Menopause or hypothyroid?: Hi everyone, I’m new... - Thyroid UK

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Menopause or hypothyroid?

MelonJ profile image

Hi everyone, I’m new to this site and after reading lots of posts feel I have some learning ahead of me.

I visited my GP 2 years ago because I was constantly tired and had suddenly developed a loud tinnitus in my left ear. It was a while since I’d been checked for my high blood pressure which I’ve had for 10+ years and taking meds for. I had a fasting blood test and was referred to ent at my local hospital.

I was told by Drs receptionist that blood results were normal but was never told what I was tested for, stupidly I didn’t ask,

ENT found I had lost partial hearing in my left ear and sent me for an mri because apparently it’s unusual for that to happen in just 1 ear. After a lot of worry I was told they didn’t find any cause.

Since that time my tiredness has worsened, I have developed irregular but very heavy periods, much worse pmt, disturbed sleep, very dry skin, hair falling out plus a range of other symptoms which I thought were probably the onset of menopause so went back to Dr to discuss hrt.

The young lady Dr told me my last blood test showed raised cholesterol but not high enough to need treatment and did more bloods including THT? (I think that’s what it was on the form).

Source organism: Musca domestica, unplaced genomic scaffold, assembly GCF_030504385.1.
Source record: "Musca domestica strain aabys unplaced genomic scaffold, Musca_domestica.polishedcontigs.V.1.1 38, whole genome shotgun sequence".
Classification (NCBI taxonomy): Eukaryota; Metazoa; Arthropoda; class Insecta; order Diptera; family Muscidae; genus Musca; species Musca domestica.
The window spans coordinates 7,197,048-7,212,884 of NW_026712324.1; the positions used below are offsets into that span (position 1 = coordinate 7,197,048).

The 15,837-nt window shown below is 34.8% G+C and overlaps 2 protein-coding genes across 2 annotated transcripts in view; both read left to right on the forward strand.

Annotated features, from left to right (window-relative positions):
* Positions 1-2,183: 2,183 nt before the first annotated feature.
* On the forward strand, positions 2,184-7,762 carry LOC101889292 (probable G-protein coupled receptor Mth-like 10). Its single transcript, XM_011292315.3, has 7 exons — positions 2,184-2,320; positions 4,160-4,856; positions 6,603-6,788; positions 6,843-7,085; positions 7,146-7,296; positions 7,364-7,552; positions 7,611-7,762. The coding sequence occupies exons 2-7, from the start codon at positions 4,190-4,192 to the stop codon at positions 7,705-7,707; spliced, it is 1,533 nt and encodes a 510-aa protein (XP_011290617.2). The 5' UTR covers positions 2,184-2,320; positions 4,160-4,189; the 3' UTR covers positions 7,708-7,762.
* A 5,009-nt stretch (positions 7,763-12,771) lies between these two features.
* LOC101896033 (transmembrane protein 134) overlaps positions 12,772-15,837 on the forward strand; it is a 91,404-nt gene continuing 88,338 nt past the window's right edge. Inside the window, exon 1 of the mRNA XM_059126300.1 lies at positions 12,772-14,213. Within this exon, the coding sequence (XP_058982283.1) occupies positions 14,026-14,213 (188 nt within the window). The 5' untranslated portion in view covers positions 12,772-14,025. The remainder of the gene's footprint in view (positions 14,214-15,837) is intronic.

I had a call from her a few days later to say my TSH was 5.03. She explained it could be hypothyroidism and should retest in 3 months.

Having read a lot now about something I previously knew nothing about and discovering that my sister is going through exactly the same as me with TSH 5.85 I am wondering if I should push for tests now. I’d like advice on what I should do now to make sure I get the right tests etc.

Sorry for the long post but would like to know what I’m facing .Thanks 🙂

14 Replies
SlowDragon profile image

First thing is do you have to do is to get hold of copies of actual results

UK GP practices are supposed to offer online access for blood test results. Ring and ask if this is available and apply to do so if possible. To see actual blood test results you may need to apply for "enhanced access ". In reality many GP surgeries do not have blood test results online yet

Alternatively ring receptionist and request printed copies of results. Allow couple of days and then go and pick up. They can make nominal charge for printing but many will do so for free (£10 max)

It's normal for GP's to wait and retest in 2-3 months, in case high test results are temporary

You could ask GP to test thyroid antibodies and vitamins now

If antibodies are high this is Hashimoto's, (also known by medics here in UK more commonly as autoimmune thyroid disease).

About 90% of all hypothyroidism in Uk is due to Hashimoto's